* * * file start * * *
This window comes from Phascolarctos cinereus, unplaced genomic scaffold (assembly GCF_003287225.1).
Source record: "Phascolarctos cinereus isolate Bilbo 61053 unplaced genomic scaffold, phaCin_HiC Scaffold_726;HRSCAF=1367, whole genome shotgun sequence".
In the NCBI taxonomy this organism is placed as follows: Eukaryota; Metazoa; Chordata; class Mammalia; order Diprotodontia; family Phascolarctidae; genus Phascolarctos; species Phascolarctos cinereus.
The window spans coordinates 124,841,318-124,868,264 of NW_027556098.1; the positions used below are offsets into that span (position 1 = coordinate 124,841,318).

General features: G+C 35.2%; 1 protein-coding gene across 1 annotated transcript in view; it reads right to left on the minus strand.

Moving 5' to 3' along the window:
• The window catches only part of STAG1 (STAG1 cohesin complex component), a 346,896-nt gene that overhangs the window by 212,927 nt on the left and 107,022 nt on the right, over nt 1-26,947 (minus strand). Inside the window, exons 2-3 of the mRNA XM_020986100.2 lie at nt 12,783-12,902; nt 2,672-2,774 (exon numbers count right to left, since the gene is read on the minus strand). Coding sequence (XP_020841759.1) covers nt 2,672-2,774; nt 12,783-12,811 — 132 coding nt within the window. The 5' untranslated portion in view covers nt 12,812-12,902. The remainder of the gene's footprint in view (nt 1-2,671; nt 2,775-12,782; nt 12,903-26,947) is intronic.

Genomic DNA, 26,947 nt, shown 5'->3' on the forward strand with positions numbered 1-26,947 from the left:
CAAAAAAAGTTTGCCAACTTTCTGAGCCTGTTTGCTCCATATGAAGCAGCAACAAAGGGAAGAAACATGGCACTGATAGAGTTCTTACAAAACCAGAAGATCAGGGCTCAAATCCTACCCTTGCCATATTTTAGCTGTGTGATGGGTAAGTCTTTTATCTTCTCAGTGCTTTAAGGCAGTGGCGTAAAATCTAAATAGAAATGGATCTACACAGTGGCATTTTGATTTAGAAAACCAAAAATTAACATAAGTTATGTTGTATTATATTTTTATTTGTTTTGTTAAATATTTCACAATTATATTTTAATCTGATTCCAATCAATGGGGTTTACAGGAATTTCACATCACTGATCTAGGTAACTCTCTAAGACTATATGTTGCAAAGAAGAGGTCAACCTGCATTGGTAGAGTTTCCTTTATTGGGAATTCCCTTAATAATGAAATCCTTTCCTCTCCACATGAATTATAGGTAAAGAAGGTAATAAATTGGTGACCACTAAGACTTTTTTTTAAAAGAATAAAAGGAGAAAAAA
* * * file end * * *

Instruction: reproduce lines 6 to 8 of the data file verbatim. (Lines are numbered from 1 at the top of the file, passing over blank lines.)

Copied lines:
Moving 5' to 3' along the window:
• The window catches only part of STAG1 (STAG1 cohesin complex component), a 346,896-nt gene that overhangs the window by 212,927 nt on the left and 107,022 nt on the right, over nt 1-26,947 (minus strand). Inside the window, exons 2-3 of the mRNA XM_020986100.2 lie at nt 12,783-12,902; nt 2,672-2,774 (exon numbers count right to left, since the gene is read on the minus strand). Coding sequence (XP_020841759.1) covers nt 2,672-2,774; nt 12,783-12,811 — 132 coding nt within the window. The 5' untranslated portion in view covers nt 12,812-12,902. The remainder of the gene's footprint in view (nt 1-2,671; nt 2,775-12,782; nt 12,903-26,947) is intronic.

Genomic DNA, 26,947 nt, shown 5'->3' on the forward strand with positions numbered 1-26,947 from the left: